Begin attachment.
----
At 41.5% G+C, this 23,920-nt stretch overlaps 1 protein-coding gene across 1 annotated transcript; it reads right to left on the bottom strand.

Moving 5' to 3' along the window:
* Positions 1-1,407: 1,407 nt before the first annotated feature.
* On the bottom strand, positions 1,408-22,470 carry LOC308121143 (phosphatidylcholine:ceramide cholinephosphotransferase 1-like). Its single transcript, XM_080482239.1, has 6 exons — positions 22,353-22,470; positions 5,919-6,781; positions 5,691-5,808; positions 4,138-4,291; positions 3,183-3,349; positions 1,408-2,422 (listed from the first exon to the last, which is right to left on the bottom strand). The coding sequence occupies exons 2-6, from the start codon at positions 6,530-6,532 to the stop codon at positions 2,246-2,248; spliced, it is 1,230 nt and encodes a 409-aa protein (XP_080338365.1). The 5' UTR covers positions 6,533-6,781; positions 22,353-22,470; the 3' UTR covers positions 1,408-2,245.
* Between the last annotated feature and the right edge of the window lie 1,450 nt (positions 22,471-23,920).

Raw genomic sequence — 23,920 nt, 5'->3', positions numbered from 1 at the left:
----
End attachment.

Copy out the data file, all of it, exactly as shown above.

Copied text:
At 41.5% G+C, this 23,920-nt stretch overlaps 1 protein-coding gene across 1 annotated transcript; it reads right to left on the bottom strand.

Moving 5' to 3' along the window:
* Positions 1-1,407: 1,407 nt before the first annotated feature.
* On the bottom strand, positions 1,408-22,470 carry LOC308121143 (phosphatidylcholine:ceramide cholinephosphotransferase 1-like). Its single transcript, XM_080482239.1, has 6 exons — positions 22,353-22,470; positions 5,919-6,781; positions 5,691-5,808; positions 4,138-4,291; positions 3,183-3,349; positions 1,408-2,422 (listed from the first exon to the last, which is right to left on the bottom strand). The coding sequence occupies exons 2-6, from the start codon at positions 6,530-6,532 to the stop codon at positions 2,246-2,248; spliced, it is 1,230 nt and encodes a 409-aa protein (XP_080338365.1). The 5' UTR covers positions 6,533-6,781; positions 22,353-22,470; the 3' UTR covers positions 1,408-2,245.
* Between the last annotated feature and the right edge of the window lie 1,450 nt (positions 22,471-23,920).

Raw genomic sequence — 23,920 nt, 5'->3', positions numbered from 1 at the left: